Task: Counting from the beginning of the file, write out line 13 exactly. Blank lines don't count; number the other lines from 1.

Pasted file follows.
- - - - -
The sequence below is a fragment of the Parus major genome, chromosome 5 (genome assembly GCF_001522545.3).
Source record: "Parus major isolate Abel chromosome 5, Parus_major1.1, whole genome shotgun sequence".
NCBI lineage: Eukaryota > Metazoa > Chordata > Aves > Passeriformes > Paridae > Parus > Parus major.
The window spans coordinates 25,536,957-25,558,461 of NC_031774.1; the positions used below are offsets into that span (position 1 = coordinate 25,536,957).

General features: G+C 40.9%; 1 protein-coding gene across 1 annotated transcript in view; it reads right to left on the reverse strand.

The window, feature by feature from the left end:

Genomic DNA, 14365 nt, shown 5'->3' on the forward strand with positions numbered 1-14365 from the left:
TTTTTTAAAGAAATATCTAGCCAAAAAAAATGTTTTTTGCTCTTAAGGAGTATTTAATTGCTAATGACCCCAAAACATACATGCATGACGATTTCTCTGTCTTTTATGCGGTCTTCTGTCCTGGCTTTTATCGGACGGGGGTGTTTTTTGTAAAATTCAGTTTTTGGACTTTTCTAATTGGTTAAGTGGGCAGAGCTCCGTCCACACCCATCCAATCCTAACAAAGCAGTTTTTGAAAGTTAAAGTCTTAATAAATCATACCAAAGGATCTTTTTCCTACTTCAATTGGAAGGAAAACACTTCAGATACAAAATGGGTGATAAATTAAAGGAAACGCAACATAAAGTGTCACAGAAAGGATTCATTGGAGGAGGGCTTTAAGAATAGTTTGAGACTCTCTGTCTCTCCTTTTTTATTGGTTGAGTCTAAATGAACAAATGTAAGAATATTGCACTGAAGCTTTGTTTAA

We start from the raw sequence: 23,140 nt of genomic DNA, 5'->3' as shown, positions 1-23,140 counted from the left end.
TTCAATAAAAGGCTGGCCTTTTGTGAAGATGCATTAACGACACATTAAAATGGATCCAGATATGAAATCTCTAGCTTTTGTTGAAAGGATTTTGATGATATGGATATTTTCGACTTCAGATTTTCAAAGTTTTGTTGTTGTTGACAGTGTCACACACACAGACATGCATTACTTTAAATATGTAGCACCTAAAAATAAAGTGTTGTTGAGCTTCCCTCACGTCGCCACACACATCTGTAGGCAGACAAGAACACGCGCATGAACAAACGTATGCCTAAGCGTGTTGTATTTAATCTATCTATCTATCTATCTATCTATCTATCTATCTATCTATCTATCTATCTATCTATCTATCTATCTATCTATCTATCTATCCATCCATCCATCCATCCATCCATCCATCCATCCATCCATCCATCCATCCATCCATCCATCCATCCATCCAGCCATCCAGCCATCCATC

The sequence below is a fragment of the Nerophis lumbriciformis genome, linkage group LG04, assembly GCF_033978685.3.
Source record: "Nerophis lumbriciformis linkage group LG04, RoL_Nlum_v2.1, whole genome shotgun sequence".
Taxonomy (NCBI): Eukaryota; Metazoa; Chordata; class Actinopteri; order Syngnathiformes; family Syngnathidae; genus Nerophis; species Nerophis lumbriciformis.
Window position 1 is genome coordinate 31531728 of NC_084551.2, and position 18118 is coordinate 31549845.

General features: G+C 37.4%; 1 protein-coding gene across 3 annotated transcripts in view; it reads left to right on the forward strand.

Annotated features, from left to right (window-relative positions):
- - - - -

Taxonomy (NCBI): Eukaryota; Metazoa; Chordata; class Actinopteri; order Syngnathiformes; family Syngnathidae; genus Nerophis; species Nerophis lumbriciformis.